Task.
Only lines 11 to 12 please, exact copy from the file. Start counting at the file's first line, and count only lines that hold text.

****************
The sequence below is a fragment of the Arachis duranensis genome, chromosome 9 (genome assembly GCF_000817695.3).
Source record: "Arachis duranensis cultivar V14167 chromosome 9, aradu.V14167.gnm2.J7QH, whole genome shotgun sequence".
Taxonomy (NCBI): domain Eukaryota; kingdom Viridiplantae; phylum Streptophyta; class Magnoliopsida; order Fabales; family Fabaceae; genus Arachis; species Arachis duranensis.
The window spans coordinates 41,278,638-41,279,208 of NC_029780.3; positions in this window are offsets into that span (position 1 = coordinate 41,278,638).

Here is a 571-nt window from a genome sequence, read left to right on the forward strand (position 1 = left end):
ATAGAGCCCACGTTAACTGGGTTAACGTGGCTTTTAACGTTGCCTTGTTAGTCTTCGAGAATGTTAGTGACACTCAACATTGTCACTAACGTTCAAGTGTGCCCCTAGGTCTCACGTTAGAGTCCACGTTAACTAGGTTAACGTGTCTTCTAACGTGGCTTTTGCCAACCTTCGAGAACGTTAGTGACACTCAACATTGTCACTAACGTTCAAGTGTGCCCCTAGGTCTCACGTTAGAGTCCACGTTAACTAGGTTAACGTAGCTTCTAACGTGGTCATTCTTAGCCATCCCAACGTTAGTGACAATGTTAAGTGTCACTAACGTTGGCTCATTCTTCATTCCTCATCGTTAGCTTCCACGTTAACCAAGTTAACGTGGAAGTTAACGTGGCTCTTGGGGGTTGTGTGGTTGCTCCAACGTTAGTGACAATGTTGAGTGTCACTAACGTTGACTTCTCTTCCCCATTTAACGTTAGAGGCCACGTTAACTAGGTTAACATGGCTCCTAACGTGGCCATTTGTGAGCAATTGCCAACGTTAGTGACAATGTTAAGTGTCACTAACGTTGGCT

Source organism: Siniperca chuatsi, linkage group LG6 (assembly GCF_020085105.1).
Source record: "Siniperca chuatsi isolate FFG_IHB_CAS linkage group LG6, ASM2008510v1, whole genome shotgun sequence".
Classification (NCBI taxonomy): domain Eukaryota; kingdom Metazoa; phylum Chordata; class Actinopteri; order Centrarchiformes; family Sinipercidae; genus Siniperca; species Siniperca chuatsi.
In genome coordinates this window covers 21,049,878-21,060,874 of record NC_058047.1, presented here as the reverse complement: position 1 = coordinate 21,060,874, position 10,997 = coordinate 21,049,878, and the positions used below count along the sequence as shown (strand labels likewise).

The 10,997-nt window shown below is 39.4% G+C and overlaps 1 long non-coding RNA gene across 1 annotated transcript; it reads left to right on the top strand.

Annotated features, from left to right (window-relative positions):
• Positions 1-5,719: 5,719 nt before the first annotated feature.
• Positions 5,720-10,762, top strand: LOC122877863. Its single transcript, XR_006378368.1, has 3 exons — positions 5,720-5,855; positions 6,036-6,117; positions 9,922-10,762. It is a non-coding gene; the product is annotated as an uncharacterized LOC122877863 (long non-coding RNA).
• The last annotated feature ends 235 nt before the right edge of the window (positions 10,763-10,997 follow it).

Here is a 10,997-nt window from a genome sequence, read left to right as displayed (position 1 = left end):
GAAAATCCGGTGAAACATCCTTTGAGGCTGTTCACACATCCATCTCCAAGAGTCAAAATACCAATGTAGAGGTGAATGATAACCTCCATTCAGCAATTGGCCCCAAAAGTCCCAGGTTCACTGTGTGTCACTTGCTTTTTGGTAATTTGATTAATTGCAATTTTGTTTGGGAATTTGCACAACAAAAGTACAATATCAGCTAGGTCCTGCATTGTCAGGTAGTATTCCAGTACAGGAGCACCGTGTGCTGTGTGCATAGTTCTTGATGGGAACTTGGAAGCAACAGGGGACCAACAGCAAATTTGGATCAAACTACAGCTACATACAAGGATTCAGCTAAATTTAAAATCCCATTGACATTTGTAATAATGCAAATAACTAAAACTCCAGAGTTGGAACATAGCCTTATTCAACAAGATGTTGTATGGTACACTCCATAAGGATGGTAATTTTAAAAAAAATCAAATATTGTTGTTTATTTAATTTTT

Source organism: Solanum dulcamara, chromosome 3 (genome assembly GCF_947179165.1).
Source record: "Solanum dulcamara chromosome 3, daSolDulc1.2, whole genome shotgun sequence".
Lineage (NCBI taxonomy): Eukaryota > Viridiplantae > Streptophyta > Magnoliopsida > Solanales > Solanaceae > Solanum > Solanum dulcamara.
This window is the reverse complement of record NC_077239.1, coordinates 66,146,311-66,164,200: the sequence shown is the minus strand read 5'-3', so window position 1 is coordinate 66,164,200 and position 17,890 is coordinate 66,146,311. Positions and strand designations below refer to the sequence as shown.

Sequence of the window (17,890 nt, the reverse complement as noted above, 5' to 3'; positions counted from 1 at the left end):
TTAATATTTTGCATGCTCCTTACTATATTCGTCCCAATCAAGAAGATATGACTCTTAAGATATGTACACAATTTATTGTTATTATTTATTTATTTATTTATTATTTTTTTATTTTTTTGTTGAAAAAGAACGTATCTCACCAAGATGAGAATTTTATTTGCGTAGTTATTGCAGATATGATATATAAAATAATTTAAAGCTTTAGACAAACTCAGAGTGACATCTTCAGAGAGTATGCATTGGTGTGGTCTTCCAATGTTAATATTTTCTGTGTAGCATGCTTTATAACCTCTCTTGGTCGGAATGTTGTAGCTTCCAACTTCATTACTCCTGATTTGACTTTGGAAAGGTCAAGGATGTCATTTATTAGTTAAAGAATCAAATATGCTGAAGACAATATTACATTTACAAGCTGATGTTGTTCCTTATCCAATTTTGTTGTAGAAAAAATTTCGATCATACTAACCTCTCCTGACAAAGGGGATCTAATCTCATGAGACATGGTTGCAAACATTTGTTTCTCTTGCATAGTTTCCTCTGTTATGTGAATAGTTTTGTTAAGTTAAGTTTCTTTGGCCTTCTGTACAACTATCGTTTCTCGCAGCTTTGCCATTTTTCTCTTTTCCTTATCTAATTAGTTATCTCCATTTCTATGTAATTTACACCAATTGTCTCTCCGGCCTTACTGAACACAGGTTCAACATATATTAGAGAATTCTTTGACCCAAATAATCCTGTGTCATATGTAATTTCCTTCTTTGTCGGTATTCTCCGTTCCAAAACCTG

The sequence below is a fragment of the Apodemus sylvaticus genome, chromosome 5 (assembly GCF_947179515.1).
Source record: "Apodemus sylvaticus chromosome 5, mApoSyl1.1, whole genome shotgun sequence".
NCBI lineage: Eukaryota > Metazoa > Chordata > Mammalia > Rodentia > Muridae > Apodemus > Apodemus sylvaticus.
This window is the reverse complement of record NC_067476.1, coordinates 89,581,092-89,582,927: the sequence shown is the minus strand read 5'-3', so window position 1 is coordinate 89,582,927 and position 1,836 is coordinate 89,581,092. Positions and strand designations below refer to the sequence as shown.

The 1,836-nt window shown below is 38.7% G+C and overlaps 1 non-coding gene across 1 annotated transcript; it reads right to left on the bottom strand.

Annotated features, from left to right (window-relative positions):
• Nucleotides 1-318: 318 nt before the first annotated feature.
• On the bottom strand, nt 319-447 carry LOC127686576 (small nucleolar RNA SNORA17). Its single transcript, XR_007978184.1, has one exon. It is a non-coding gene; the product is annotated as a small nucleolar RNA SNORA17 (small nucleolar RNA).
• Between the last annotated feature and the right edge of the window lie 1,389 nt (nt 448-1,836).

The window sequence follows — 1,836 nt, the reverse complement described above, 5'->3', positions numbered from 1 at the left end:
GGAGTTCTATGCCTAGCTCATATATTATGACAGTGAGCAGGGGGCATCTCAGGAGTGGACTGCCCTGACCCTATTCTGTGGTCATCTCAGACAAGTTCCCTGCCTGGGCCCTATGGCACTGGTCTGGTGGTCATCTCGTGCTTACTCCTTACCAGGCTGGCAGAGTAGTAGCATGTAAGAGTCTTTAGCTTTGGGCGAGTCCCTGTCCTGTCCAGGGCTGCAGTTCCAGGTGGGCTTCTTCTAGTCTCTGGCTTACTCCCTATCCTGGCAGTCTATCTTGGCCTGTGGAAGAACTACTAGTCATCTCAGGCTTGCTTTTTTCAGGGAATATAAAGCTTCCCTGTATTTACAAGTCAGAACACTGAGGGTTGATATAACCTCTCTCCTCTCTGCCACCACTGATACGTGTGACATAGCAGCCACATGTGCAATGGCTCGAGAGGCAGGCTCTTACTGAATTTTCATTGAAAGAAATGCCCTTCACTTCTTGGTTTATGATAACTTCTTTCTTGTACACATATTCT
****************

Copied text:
The 10,997-nt window shown below is 39.4% G+C and overlaps 1 long non-coding RNA gene across 1 annotated transcript; it reads left to right on the top strand.

Annotated features, from left to right (window-relative positions):